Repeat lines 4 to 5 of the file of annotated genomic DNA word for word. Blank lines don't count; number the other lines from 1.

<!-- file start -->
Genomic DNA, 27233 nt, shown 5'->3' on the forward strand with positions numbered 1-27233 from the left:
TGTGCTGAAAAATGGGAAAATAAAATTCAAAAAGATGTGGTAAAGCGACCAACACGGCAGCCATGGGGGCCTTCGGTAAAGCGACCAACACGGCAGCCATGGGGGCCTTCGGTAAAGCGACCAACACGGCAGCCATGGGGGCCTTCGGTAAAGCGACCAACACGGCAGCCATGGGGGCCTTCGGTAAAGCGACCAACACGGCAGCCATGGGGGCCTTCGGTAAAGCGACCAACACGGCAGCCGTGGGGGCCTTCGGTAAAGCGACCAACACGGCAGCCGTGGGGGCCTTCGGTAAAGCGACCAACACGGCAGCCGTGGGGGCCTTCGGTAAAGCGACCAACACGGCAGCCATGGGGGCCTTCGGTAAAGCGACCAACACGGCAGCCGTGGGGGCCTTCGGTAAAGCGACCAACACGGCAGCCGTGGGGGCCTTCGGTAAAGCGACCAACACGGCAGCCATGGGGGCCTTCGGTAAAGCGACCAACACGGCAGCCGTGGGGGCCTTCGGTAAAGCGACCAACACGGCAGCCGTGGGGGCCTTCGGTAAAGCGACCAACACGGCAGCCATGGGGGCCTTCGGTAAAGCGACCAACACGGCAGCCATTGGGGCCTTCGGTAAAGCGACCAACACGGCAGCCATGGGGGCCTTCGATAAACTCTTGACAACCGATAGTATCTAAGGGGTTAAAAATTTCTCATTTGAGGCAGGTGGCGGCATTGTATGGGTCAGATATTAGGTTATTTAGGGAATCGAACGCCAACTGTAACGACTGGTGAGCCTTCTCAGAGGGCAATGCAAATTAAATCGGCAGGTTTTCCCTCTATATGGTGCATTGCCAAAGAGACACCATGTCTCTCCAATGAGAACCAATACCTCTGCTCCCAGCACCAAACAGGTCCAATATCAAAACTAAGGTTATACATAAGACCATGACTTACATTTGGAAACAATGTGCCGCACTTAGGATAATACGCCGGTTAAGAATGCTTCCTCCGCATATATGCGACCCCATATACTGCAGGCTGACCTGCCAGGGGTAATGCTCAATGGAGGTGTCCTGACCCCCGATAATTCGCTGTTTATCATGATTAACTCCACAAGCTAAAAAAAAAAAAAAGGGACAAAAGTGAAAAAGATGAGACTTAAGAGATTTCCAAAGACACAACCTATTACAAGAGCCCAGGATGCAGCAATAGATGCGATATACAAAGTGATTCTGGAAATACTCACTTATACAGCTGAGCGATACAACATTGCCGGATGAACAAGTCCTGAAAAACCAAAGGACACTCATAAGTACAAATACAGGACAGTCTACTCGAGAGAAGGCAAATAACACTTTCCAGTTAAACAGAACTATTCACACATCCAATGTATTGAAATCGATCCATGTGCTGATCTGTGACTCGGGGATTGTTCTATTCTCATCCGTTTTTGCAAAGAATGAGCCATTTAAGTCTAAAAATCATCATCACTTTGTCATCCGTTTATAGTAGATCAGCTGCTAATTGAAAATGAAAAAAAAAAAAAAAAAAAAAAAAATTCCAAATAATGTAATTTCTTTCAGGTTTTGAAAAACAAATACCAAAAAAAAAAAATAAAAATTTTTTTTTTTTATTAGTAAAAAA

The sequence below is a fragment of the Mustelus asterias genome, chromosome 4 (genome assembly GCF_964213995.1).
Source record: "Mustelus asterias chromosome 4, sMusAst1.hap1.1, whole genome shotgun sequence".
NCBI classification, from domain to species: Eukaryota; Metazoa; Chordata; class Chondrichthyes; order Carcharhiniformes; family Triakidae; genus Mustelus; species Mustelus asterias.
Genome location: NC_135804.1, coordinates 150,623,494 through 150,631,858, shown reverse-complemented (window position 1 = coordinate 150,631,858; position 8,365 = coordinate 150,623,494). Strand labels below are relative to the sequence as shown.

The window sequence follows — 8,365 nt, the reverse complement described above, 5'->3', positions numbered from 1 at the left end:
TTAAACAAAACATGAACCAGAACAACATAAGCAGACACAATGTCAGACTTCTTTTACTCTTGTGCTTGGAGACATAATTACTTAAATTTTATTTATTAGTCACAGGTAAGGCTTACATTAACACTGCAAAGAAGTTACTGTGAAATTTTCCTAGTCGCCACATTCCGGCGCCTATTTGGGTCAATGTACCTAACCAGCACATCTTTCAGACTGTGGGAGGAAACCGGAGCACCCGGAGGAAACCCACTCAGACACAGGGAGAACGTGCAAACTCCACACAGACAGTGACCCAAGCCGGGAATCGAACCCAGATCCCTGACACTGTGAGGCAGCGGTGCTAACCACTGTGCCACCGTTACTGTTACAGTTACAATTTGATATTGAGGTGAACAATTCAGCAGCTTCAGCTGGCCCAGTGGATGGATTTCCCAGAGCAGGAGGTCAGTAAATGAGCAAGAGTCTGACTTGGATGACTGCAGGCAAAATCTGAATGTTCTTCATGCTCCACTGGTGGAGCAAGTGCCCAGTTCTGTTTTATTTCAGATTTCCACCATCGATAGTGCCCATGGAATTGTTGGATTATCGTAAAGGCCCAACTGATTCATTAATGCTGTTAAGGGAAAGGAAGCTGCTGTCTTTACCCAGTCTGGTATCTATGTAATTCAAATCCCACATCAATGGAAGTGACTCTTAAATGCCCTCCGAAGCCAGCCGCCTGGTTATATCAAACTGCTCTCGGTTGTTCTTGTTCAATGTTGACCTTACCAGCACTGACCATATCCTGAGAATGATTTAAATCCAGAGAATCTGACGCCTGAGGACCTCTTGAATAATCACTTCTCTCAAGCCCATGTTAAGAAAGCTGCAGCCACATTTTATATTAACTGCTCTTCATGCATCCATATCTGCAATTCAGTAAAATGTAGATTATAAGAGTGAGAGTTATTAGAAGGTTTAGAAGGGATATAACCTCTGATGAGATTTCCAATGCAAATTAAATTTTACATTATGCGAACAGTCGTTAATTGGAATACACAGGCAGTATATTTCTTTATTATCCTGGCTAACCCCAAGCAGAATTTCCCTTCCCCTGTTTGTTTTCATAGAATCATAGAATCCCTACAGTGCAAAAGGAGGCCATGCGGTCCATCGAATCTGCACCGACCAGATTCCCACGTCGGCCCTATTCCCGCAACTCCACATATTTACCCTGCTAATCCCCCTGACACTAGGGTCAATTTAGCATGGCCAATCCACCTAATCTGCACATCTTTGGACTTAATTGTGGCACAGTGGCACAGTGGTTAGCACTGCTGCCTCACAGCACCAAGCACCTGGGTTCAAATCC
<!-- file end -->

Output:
Source record: "Mustelus asterias chromosome 4, sMusAst1.hap1.1, whole genome shotgun sequence".
NCBI classification, from domain to species: Eukaryota; Metazoa; Chordata; class Chondrichthyes; order Carcharhiniformes; family Triakidae; genus Mustelus; species Mustelus asterias.